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Jazz & Blues
Fri September 27, 2013
'Mercury Blues' Still Running after 60 Years
Cars make great musical metaphors, and they’ve inspired some famous blues songs like “Cadillac Boogie”, “Maybelline” and “Mustang Sally”. K.C. Douglas came out with “Mercury Boogie” in 1949, a song that would go on to be a widely covered blues standard, known as “Mercury Blues”. Ford purchased the rights to the song for advertising (“Crazy ‘Bout a Ford Truck”), and it was a #2 hit for country singer Alan Jackson in 1993.
K.C. Douglas was born in Mississippi and as a young man in the 1930’s performed with the influential bluesman Tommy Johnson. After relocating to the Bay Area, Douglas continued to record and perform into his 70’s.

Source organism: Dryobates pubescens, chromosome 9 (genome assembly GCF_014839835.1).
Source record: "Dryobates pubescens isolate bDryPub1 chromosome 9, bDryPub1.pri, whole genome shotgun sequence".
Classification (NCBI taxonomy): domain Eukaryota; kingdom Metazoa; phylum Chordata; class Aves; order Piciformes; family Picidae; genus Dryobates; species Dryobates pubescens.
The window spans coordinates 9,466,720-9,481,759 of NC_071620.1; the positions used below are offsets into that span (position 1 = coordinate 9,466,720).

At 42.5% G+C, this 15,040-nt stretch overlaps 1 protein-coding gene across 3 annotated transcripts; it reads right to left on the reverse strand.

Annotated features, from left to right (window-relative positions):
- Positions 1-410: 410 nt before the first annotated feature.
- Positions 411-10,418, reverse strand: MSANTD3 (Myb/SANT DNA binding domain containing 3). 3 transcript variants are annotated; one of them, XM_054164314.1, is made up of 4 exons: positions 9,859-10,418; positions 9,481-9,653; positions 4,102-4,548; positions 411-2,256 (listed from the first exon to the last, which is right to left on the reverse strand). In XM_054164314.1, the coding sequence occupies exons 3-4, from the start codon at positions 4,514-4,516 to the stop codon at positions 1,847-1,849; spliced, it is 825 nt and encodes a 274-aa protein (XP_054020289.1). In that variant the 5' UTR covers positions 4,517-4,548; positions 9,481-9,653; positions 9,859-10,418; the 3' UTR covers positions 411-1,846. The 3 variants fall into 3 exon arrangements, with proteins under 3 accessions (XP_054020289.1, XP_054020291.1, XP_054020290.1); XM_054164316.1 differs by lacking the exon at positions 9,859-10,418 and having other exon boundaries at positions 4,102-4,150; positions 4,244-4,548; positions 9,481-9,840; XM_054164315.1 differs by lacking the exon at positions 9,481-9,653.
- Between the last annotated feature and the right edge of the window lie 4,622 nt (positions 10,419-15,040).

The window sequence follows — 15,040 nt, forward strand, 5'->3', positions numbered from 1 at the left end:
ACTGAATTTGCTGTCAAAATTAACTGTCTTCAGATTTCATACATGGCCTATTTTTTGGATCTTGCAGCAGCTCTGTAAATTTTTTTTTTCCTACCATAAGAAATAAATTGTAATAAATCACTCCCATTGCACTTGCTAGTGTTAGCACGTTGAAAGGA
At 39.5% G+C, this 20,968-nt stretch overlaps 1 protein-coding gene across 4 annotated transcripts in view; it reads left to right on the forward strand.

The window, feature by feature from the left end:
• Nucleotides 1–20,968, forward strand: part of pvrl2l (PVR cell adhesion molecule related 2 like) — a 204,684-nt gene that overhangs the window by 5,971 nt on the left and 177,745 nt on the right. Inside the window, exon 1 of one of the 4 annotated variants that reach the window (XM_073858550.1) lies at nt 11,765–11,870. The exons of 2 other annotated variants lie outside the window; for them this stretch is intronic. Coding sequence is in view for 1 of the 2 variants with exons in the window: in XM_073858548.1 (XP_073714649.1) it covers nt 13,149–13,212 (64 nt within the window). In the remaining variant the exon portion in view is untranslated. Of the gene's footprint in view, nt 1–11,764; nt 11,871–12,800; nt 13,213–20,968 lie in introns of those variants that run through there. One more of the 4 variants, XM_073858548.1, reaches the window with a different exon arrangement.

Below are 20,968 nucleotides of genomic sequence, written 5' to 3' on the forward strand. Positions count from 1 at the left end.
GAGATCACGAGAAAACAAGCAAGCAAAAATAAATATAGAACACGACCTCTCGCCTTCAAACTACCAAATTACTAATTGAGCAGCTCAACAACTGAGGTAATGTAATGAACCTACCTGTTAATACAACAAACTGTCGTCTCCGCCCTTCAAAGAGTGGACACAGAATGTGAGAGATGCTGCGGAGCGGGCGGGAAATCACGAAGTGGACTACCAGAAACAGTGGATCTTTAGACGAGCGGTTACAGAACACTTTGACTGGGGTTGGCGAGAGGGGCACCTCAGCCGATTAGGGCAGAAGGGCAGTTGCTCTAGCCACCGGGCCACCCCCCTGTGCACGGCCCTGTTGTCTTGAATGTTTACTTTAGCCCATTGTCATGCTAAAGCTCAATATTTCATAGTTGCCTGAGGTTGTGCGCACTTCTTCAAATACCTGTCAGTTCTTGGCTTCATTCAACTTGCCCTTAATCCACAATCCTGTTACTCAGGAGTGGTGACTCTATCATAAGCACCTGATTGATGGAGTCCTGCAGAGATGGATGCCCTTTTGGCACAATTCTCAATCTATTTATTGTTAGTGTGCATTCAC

Steve Miller began his career with an interest in blues. After playing in the Chicago blues scene in the mid 60’s, he headed to San Francisco, eventually putting his own group together and having considerable success in the commercial music world. Miller released “Mercury Blues” on his album Fly Like an Eagle, which was called the best of album of 1976 by Rolling Stone magazine. Here’s a live clip of Steve Miller performing “Mercury Blues” with Norton Buffalo on harmonica:
Also hailing from the Bay Area, guitarist Roy Rogers played with John Lee Hooker for 4 years before starting his own group. He is one of the most adept slide guitarists on the blues. Rogers teamed up with harmonica virtuoso Norton Buffalo for his 1992 live version of “Mercury Blues”.
Guitarist Jimmy Thackery played with The Nighthawks for many years in the 70’s and 80’s, one of the hardest working blues bands on the East Coast. Since starting his own band, Thackery has been a prolific performer known for his energetic but concise guitar playing. He released “Mercury Blues” in 1994.
Here are the complete versions of “Mercury Blues” tracked through time: